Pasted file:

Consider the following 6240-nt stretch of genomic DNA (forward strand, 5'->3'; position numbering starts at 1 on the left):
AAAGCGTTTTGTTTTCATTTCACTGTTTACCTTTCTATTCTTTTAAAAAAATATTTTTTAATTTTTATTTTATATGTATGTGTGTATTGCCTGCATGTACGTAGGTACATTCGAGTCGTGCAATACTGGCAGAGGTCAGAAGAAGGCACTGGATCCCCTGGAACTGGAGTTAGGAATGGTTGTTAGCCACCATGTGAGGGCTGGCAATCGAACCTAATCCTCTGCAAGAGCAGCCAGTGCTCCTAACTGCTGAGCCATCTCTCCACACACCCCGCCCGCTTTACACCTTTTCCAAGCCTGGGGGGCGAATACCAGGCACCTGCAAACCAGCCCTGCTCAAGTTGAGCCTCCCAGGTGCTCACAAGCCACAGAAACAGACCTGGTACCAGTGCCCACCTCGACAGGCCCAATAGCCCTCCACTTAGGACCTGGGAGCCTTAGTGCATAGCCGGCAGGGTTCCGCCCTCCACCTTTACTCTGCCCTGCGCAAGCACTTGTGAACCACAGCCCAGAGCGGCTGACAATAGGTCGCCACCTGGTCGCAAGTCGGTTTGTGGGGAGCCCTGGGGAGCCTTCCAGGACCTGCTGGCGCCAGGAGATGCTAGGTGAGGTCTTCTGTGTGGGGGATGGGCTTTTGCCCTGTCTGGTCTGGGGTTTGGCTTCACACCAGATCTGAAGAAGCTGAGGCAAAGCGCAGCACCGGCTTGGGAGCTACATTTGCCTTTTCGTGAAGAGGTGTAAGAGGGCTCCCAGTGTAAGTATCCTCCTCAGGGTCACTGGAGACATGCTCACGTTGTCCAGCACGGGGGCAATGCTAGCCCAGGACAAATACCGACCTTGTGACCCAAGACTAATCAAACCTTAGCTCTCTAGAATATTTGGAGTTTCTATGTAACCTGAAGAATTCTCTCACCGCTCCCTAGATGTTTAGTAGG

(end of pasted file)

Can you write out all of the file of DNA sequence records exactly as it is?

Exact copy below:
Consider the following 6240-nt stretch of genomic DNA (forward strand, 5'->3'; position numbering starts at 1 on the left):
AAAGCGTTTTGTTTTCATTTCACTGTTTACCTTTCTATTCTTTTAAAAAAATATTTTTTAATTTTTATTTTATATGTATGTGTGTATTGCCTGCATGTACGTAGGTACATTCGAGTCGTGCAATACTGGCAGAGGTCAGAAGAAGGCACTGGATCCCCTGGAACTGGAGTTAGGAATGGTTGTTAGCCACCATGTGAGGGCTGGCAATCGAACCTAATCCTCTGCAAGAGCAGCCAGTGCTCCTAACTGCTGAGCCATCTCTCCACACACCCCGCCCGCTTTACACCTTTTCCAAGCCTGGGGGGCGAATACCAGGCACCTGCAAACCAGCCCTGCTCAAGTTGAGCCTCCCAGGTGCTCACAAGCCACAGAAACAGACCTGGTACCAGTGCCCACCTCGACAGGCCCAATAGCCCTCCACTTAGGACCTGGGAGCCTTAGTGCATAGCCGGCAGGGTTCCGCCCTCCACCTTTACTCTGCCCTGCGCAAGCACTTGTGAACCACAGCCCAGAGCGGCTGACAATAGGTCGCCACCTGGTCGCAAGTCGGTTTGTGGGGAGCCCTGGGGAGCCTTCCAGGACCTGCTGGCGCCAGGAGATGCTAGGTGAGGTCTTCTGTGTGGGGGATGGGCTTTTGCCCTGTCTGGTCTGGGGTTTGGCTTCACACCAGATCTGAAGAAGCTGAGGCAAAGCGCAGCACCGGCTTGGGAGCTACATTTGCCTTTTCGTGAAGAGGTGTAAGAGGGCTCCCAGTGTAAGTATCCTCCTCAGGGTCACTGGAGACATGCTCACGTTGTCCAGCACGGGGGCAATGCTAGCCCAGGACAAATACCGACCTTGTGACCCAAGACTAATCAAACCTTAGCTCTCTAGAATATTTGGAGTTTCTATGTAACCTGAAGAATTCTCTCACCGCTCCCTAGATGTTTAGTAGG